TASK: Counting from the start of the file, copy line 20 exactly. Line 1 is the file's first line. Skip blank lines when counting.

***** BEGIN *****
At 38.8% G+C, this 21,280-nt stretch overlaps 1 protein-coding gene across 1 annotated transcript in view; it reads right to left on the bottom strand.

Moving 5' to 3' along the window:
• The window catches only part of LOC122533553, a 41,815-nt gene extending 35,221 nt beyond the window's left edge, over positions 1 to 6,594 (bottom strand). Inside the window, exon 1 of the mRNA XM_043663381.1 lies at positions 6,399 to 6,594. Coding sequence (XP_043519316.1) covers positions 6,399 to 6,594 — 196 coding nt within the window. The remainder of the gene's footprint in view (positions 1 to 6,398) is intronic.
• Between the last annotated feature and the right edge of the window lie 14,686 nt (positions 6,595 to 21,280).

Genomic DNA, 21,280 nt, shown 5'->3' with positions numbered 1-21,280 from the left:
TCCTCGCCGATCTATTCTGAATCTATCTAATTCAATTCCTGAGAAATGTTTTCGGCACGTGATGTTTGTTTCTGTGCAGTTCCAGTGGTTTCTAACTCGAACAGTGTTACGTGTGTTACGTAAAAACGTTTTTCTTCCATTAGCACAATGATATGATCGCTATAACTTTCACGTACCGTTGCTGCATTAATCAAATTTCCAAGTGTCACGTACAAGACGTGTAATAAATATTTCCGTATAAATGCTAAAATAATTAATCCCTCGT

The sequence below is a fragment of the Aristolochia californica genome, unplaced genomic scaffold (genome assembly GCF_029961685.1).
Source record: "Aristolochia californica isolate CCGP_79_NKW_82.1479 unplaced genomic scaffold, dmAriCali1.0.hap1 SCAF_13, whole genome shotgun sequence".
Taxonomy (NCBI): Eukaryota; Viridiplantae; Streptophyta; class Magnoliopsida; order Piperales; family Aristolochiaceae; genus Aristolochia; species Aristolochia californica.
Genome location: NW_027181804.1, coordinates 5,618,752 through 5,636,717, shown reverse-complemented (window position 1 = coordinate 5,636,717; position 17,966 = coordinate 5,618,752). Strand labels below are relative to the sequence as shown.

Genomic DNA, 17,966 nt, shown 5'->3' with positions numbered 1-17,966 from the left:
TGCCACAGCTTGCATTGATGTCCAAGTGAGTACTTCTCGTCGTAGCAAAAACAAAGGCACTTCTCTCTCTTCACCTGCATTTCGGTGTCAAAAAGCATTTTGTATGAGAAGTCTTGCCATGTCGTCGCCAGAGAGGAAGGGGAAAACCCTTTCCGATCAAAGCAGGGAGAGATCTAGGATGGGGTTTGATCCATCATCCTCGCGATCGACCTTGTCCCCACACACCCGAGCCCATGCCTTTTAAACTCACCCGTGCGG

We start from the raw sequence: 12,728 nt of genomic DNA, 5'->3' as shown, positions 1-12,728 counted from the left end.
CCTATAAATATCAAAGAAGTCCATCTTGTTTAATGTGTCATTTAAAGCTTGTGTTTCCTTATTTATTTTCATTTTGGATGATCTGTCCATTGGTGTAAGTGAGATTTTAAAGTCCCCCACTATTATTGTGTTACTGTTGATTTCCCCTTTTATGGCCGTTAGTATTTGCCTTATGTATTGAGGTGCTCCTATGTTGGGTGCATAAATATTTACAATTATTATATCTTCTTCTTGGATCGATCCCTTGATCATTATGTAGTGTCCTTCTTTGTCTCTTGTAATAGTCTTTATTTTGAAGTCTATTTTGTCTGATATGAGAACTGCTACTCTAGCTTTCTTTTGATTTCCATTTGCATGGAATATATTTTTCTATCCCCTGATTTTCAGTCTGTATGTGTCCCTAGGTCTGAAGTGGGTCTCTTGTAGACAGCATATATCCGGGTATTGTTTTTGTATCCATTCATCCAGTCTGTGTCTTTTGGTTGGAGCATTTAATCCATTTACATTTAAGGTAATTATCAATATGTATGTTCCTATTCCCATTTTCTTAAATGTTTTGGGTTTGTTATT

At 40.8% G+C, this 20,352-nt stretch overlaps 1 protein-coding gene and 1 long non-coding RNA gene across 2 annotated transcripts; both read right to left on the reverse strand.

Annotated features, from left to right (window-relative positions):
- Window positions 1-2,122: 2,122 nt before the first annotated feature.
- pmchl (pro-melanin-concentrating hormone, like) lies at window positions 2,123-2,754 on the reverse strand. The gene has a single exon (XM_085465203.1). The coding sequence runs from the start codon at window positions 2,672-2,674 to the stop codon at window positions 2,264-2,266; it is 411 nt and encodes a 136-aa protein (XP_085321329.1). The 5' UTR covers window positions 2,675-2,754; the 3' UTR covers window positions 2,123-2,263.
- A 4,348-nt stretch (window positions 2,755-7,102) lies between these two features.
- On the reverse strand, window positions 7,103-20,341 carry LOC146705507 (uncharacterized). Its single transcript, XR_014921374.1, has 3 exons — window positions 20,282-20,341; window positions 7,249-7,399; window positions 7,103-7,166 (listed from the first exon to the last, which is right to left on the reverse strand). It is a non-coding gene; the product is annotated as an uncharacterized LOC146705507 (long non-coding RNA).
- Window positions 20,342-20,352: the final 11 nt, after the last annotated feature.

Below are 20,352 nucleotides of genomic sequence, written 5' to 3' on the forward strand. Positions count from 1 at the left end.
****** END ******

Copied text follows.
- On the reverse strand, window positions 7,103-20,341 carry LOC146705507 (uncharacterized). Its single transcript, XR_014921374.1, has 3 exons — window positions 20,282-20,341; window positions 7,249-7,399; window positions 7,103-7,166 (listed from the first exon to the last, which is right to left on the reverse strand). It is a non-coding gene; the product is annotated as an uncharacterized LOC146705507 (long non-coding RNA).